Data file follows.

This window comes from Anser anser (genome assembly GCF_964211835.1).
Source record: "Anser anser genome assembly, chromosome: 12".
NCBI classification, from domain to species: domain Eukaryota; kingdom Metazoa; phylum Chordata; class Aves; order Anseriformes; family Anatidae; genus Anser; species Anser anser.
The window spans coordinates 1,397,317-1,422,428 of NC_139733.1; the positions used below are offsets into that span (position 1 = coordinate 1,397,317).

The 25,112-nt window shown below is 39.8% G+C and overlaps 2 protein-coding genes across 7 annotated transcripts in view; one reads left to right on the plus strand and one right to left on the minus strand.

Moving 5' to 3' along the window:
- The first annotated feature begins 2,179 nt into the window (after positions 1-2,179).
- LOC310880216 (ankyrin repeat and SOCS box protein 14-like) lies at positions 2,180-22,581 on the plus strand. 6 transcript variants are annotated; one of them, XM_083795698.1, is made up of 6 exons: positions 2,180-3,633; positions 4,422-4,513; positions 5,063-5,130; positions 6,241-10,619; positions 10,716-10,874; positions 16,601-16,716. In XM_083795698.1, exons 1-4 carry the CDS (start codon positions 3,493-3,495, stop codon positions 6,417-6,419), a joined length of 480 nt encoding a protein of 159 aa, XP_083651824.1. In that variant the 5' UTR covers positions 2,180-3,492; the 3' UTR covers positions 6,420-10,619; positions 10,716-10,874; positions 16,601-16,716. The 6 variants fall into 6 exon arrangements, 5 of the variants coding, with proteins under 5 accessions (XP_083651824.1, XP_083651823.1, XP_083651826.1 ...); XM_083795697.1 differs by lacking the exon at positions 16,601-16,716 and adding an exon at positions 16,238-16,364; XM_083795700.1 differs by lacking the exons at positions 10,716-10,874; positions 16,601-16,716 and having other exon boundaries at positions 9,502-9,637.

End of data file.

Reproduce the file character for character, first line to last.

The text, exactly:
This window comes from Anser anser (genome assembly GCF_964211835.1).
Source record: "Anser anser genome assembly, chromosome: 12".
NCBI classification, from domain to species: domain Eukaryota; kingdom Metazoa; phylum Chordata; class Aves; order Anseriformes; family Anatidae; genus Anser; species Anser anser.
The window spans coordinates 1,397,317-1,422,428 of NC_139733.1; the positions used below are offsets into that span (position 1 = coordinate 1,397,317).

The 25,112-nt window shown below is 39.8% G+C and overlaps 2 protein-coding genes across 7 annotated transcripts in view; one reads left to right on the plus strand and one right to left on the minus strand.

Moving 5' to 3' along the window:
- The first annotated feature begins 2,179 nt into the window (after positions 1-2,179).
- LOC310880216 (ankyrin repeat and SOCS box protein 14-like) lies at positions 2,180-22,581 on the plus strand. 6 transcript variants are annotated; one of them, XM_083795698.1, is made up of 6 exons: positions 2,180-3,633; positions 4,422-4,513; positions 5,063-5,130; positions 6,241-10,619; positions 10,716-10,874; positions 16,601-16,716. In XM_083795698.1, exons 1-4 carry the CDS (start codon positions 3,493-3,495, stop codon positions 6,417-6,419), a joined length of 480 nt encoding a protein of 159 aa, XP_083651824.1. In that variant the 5' UTR covers positions 2,180-3,492; the 3' UTR covers positions 6,420-10,619; positions 10,716-10,874; positions 16,601-16,716. The 6 variants fall into 6 exon arrangements, 5 of the variants coding, with proteins under 5 accessions (XP_083651824.1, XP_083651823.1, XP_083651826.1 ...); XM_083795697.1 differs by lacking the exon at positions 16,601-16,716 and adding an exon at positions 16,238-16,364; XM_083795700.1 differs by lacking the exons at positions 10,716-10,874; positions 16,601-16,716 and having other exon boundaries at positions 9,502-9,637.